Sunday, February 28, 2010

The Visionary...Dr. Charles Dougherty

John C. Dueber had been in the watch manufacturing business since 1863, when he was in partnership with Francis Doll. Around 1886, Dueber's difficulties began with the watch case cartel. In was during the mid-1880s that 19 watch case manufacturers formed a cartel. The cartel members agreed to only make so many cases, and to charge a specific price for those cases. Any case manufacturer who refused to join the cartel, or who made more cases, or lowered the price below the floor price would be punished. The cartel refused to sell cases to any watch distributor who also did business with the cheaters, or the non-members. History isn't clear on whether John Dueber refused to join the cartel, or if he defected, but the cartel agreed on November 16, 1887, in New York City, that the members of the cartel would not sell, or do business with any distributor who would buy or sell goods from the Dueber Watch Case Company (Troesken, pg. 285-286).

Because Dueber was having a hard time selling his cases and he needed watch works, Dueber decided to buy the Hampden Watch Works of Springfield, Massachusetts. Because Dueber couldn't expand his factories in Newport, Kentucky, nor in Springfield, he made it known that any city willing to put up $100, 000, would get his Dueber Case Company of Newport, and the newly purchased Hampden Watch Works of Springfield along with 2,000 employees, and their families.

According to the Stark County Story, when the bidding for the Dueber-Hampden Watch Factory came about, Dr . Charles Dougherty a local dentist, and head of the Board of Trade ( a predecessor to the Chamber of Commerce), sprung into action to raise the $100,000 dollars needed to bring the company to Canton. Dr. Dougherty who had closed his dental practice due to ill health and was then pursuing a career in real estate and insurance, was able to raise the money in three months with individual pledges of $5,000 from twenty of Canton's most prominent citizens. William McKinley, United States Representative (later president) is said to have been among those pledging to help bring Dueber-Hampden to Canton (Haldi).

Some have called Dr. Dougherty the spark plug who was instrumental in bringing the Dueber-Hampden Watch and Case Factory to Canton. He was also responsible for bringing other major manufacturing companies to Canton, including the Berger Manufacturing Company, and The Timken Roller Bearing Company. Dougherty is from a long line of Greentown, Ohio doctors. Dougherty's own father carried his dental tools in his saddlebag while riding horseback to practice dentistry. Dougherty's brothers were also dentists and doctors in the Canton area. Dougherty originally came to Canton with $2.00 in his pocket at the age of 19, and worked his way through dental school finishing when he was 32 years old (Stark County Bicentennial Story, pg. 195).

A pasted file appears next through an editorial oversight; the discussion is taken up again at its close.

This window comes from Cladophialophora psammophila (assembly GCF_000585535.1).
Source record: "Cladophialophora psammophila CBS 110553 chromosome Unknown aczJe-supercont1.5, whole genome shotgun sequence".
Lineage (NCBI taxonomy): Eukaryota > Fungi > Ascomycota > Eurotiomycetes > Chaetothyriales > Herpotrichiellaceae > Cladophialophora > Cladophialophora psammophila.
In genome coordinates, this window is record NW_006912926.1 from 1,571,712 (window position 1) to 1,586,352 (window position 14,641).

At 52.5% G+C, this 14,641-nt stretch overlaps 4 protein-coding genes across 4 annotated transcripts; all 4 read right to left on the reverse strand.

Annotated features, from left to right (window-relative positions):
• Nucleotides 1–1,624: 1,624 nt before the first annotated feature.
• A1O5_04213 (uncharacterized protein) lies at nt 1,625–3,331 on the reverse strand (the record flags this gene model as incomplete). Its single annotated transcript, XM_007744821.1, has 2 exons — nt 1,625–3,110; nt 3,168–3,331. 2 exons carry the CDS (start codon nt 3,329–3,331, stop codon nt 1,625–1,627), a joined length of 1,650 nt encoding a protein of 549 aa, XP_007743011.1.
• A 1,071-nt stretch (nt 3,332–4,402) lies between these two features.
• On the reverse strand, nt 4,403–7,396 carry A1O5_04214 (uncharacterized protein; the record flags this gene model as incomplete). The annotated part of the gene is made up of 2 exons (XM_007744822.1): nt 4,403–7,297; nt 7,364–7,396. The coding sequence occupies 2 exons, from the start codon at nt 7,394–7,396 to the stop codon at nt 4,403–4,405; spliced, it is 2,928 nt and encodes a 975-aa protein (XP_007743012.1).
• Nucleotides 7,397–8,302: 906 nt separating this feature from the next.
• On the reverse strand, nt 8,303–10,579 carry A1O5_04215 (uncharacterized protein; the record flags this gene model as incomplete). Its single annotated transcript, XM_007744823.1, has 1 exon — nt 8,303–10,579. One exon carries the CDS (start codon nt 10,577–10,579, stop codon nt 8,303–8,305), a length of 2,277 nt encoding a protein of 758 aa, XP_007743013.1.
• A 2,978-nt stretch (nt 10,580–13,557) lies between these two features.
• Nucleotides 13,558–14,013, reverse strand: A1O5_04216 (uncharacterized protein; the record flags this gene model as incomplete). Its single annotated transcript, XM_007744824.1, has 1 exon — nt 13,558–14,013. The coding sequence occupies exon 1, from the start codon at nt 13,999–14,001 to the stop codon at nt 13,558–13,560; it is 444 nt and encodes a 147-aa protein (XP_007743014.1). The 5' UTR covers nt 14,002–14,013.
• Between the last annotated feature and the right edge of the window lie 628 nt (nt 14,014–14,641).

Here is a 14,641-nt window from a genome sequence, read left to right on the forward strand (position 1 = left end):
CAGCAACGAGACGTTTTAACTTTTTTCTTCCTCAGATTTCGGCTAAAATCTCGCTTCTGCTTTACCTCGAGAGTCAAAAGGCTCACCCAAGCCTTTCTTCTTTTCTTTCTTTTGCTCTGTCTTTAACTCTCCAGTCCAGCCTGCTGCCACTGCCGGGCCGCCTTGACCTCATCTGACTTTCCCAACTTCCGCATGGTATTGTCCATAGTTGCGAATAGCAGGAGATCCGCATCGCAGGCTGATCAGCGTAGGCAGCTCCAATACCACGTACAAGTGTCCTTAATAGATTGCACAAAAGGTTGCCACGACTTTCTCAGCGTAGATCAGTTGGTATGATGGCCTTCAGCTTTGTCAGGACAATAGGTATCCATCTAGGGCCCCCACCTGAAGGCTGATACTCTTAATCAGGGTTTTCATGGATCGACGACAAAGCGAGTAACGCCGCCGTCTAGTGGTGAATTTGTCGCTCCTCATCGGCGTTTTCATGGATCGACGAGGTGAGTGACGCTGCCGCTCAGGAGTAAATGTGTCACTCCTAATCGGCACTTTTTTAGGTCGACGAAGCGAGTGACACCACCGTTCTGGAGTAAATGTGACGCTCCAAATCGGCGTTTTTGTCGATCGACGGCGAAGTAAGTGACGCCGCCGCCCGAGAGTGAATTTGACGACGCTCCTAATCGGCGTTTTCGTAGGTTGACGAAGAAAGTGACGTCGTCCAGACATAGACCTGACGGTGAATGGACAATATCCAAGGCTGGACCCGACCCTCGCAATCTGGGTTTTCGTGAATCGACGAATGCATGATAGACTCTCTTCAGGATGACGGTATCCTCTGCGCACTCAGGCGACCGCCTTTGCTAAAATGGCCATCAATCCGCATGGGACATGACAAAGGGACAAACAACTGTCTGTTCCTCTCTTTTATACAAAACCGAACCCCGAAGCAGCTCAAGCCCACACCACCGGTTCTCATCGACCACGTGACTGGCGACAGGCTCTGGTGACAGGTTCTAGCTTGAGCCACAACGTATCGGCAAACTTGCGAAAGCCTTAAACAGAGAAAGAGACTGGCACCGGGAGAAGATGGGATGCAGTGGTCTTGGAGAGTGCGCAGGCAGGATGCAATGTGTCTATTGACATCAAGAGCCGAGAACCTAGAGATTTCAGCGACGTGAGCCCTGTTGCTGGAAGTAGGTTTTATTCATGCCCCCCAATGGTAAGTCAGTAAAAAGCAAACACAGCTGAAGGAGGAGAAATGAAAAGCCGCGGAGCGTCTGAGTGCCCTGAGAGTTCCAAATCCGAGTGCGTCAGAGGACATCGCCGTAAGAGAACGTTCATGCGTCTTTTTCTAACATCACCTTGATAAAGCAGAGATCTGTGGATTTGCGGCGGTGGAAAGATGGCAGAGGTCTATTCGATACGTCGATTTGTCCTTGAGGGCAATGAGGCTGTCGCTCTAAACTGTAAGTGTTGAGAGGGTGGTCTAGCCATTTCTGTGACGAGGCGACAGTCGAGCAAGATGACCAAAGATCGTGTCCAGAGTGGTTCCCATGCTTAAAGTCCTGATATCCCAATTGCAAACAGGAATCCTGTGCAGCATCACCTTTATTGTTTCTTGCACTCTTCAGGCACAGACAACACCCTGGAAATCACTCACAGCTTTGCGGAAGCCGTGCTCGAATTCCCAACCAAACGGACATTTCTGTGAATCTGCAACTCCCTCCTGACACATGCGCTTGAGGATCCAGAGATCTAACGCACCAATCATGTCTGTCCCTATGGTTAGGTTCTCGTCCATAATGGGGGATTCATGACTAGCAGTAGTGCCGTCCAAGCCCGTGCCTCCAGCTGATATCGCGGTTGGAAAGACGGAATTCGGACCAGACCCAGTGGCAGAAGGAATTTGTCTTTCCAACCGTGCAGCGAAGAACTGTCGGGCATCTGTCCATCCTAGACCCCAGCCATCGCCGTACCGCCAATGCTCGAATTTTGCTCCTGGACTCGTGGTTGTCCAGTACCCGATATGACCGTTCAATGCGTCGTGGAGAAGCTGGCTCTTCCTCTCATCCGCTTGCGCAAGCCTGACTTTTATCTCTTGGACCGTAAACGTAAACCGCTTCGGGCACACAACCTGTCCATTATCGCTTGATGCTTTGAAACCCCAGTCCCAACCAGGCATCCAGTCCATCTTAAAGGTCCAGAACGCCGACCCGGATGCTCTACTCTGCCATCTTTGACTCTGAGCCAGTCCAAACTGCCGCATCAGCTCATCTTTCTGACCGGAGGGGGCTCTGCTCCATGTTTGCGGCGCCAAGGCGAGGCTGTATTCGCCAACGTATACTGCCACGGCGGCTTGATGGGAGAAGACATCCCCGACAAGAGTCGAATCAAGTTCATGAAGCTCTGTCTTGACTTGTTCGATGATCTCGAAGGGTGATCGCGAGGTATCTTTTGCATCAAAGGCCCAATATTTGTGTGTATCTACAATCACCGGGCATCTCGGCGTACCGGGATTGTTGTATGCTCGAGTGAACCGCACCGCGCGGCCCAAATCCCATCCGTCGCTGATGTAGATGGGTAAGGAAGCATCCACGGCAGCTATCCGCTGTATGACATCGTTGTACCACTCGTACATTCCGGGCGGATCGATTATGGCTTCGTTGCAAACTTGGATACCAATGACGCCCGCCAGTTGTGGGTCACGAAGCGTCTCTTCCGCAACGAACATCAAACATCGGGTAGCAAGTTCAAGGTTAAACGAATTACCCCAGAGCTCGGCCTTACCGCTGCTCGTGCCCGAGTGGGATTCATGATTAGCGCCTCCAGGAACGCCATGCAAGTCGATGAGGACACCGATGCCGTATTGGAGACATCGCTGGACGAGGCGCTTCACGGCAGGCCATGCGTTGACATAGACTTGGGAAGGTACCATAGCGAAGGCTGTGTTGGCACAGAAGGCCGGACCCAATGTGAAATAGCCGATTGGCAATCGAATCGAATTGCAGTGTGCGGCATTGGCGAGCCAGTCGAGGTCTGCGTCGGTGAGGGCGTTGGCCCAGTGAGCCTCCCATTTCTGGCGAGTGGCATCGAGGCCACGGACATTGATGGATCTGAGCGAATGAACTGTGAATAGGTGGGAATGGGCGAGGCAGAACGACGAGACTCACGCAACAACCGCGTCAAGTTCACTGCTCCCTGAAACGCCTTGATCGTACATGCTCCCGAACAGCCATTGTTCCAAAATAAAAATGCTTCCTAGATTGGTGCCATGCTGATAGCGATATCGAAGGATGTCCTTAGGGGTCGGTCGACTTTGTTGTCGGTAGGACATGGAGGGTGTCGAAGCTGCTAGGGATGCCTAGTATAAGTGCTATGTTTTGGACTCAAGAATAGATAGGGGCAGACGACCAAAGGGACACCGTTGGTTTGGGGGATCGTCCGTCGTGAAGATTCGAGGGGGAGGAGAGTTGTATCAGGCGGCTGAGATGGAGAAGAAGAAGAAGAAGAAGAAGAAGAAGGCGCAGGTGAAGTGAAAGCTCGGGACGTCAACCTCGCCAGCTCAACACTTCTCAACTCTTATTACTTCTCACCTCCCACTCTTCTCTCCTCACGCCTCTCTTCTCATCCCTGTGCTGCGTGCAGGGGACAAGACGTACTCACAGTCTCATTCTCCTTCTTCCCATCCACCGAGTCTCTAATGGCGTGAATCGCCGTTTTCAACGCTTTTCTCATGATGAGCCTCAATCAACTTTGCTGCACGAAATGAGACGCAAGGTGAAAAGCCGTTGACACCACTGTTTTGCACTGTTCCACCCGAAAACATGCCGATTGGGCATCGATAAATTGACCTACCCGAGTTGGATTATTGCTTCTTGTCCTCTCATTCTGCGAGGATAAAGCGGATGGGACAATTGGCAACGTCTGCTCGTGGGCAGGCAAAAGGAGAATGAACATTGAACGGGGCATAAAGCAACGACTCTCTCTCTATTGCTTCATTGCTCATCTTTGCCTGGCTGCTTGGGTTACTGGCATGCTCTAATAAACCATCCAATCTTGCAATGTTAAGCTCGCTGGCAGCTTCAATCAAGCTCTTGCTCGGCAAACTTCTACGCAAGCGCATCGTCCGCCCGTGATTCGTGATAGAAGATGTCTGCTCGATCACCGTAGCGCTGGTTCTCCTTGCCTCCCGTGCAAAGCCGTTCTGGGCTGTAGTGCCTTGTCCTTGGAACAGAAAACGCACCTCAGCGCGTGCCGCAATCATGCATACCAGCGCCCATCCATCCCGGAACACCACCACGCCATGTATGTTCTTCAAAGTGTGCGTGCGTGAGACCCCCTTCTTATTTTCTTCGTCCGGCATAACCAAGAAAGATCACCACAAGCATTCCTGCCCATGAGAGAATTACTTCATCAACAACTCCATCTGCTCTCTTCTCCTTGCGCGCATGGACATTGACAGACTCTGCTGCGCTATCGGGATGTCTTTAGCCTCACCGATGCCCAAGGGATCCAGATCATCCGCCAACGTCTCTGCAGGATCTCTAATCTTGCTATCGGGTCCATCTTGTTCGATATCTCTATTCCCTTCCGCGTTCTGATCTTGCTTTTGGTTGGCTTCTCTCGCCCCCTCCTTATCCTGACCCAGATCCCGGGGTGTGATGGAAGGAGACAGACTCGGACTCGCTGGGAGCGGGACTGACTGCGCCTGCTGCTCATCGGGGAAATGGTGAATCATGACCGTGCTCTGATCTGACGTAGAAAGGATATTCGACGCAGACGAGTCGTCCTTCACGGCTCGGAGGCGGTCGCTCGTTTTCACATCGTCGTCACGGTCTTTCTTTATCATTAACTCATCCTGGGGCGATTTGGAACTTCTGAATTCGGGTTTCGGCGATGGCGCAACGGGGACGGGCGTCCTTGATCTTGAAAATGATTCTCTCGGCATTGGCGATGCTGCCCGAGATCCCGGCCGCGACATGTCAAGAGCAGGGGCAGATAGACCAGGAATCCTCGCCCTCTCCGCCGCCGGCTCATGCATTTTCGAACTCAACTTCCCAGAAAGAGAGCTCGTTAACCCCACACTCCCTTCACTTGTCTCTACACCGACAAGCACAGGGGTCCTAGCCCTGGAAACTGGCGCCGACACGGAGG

Because of his efforts, Dr. Dougherty helped double Canton's population in a decade. The population of Canton in 1880 was 12,250, and rose to 26, 189 by 1890 (Stark County Bicentennial Story).

* Hands of Times shows the history of watch hands and companies that produced them


HEALD, EDWARD THORTON. "Greentown's Famous Doctors."The Stark County Story. The Stark County Historical Society. I. Columbus, Ohio: The Stoneman Press, 1949. Print.

HALDI, RICHARD. "Dueber-Hampden Watchworks ." Massillon Genealogical Society. Massillon. 3 Feb. 2010. Lecture.

The Stark County Bicentennial Story Volume 2, pg. 194-196

TROESKEN, WERNER. "The Letters of John Sherman and the Origins of Antitrust." Review of Austrian Economics. 15.4 (2002): 275-295. Print.

(images --used by permission from Edward Thouvenin Collection, Canton, Ohio)

* Trademark Card advertisement for the Dueber Watch Case Manufacturing Company, and was used as 1884 Christmas Greetings, printed by Krebs Lithographing Company of Cincinnati, Ohio.

* Hands of Times shows the history of watch hands and companies that produced them



7 comments:

  1. I like learning about the history of my home town. Keep the information coming. Marge

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  2. Thanks, glad you enjoy it.

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  3. My grand father, father and brother, mother and brother and 2 sisters all worked and are in a picture taken in 1913 in front of the watch works. tom e.

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  4. My mother also worked at Dueber-Hampden as a "time setter"? I think that was her postion.
    Her name was Clara M. Roth she was about 18 yrs old. She was born on Ausust 8, 1895 in Canton,Ohio Died June 6, 1989.
    Does any one have any employees work records?
    Thank you
    Jim Vogley
    jv177@sssnet.com

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  5. As I recall the old gray castle on the bank. The watch and case works remain as a wonderful boyhood mystery that will forever keep time In my memory.

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  6. Tom, I would be interested in seeing the photograph of your family by the Watch Works.

    Jim, I have heard many of the records from Dueber-Hampden were destroyed. A good place to start to look would be the McKinley Library & Museum.

    Thanks Randy for sharing that memory...especially that the Works would keep time in your memory.

    Thanks gentlemen for sharing your comments.

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  7. I have a watch from George Deuble Jewelry Company 130 S.Market St Canton Ohio in the original box. I was wondering where or who would provide appraisals on this item
    Annslackey2@gmail.com

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